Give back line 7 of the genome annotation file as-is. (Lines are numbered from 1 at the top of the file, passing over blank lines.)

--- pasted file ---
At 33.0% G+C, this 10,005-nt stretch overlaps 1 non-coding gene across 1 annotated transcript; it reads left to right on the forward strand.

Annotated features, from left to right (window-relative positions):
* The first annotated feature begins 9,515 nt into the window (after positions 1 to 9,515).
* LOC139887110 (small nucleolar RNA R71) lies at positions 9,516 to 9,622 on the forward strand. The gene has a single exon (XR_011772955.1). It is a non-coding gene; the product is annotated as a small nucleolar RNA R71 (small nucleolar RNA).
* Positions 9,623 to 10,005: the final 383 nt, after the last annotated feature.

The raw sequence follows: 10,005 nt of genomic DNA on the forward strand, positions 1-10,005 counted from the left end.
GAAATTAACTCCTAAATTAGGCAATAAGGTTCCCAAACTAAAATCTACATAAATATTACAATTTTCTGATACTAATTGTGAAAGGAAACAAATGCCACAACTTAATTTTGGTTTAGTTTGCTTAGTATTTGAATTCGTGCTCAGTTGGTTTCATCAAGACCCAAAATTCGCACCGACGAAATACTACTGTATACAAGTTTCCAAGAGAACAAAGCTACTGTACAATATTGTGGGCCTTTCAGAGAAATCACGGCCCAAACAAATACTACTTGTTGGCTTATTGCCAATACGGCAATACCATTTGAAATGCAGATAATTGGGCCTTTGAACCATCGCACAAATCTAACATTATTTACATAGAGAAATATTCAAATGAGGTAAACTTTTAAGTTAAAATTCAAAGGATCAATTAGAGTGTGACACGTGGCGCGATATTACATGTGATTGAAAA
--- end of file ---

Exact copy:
GAAATTAACTCCTAAATTAGGCAATAAGGTTCCCAAACTAAAATCTACATAAATATTACAATTTTCTGATACTAATTGTGAAAGGAAACAAATGCCACAACTTAATTTTGGTTTAGTTTGCTTAGTATTTGAATTCGTGCTCAGTTGGTTTCATCAAGACCCAAAATTCGCACCGACGAAATACTACTGTATACAAGTTTCCAAGAGAACAAAGCTACTGTACAATATTGTGGGCCTTTCAGAGAAATCACGGCCCAAACAAATACTACTTGTTGGCTTATTGCCAATACGGCAATACCATTTGAAATGCAGATAATTGGGCCTTTGAACCATCGCACAAATCTAACATTATTTACATAGAGAAATATTCAAATGAGGTAAACTTTTAAGTTAAAATTCAAAGGATCAATTAGAGTGTGACACGTGGCGCGATATTACATGTGATTGAAAA